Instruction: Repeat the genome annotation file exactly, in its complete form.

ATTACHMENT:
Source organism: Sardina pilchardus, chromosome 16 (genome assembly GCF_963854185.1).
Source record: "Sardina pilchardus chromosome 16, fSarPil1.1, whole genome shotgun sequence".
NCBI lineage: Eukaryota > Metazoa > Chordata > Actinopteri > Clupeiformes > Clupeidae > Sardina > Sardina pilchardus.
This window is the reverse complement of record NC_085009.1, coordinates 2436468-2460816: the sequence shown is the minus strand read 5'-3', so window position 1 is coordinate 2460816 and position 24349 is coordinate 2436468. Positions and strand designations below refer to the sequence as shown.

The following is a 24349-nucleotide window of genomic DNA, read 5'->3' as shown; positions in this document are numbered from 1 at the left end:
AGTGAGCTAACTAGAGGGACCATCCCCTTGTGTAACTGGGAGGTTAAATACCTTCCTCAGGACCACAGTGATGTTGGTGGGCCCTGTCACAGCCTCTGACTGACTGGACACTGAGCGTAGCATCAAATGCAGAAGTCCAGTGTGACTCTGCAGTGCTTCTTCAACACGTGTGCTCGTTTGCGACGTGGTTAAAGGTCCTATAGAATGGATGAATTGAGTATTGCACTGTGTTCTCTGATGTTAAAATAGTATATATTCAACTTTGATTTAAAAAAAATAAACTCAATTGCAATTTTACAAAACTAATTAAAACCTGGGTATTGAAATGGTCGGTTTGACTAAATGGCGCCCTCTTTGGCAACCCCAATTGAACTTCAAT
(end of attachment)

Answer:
Source organism: Sardina pilchardus, chromosome 16 (genome assembly GCF_963854185.1).
Source record: "Sardina pilchardus chromosome 16, fSarPil1.1, whole genome shotgun sequence".
NCBI lineage: Eukaryota > Metazoa > Chordata > Actinopteri > Clupeiformes > Clupeidae > Sardina > Sardina pilchardus.
This window is the reverse complement of record NC_085009.1, coordinates 2436468-2460816: the sequence shown is the minus strand read 5'-3', so window position 1 is coordinate 2460816 and position 24349 is coordinate 2436468. Positions and strand designations below refer to the sequence as shown.

The following is a 24349-nucleotide window of genomic DNA, read 5'->3' as shown; positions in this document are numbered from 1 at the left end:
AGTGAGCTAACTAGAGGGACCATCCCCTTGTGTAACTGGGAGGTTAAATACCTTCCTCAGGACCACAGTGATGTTGGTGGGCCCTGTCACAGCCTCTGACTGACTGGACACTGAGCGTAGCATCAAATGCAGAAGTCCAGTGTGACTCTGCAGTGCTTCTTCAACACGTGTGCTCGTTTGCGACGTGGTTAAAGGTCCTATAGAATGGATGAATTGAGTATTGCACTGTGTTCTCTGATGTTAAAATAGTATATATTCAACTTTGATTTAAAAAAAATAAACTCAATTGCAATTTTACAAAACTAATTAAAACCTGGGTATTGAAATGGTCGGTTTGACTAAATGGCGCCCTCTTTGGCAACCCCAATTGAACTTCAAT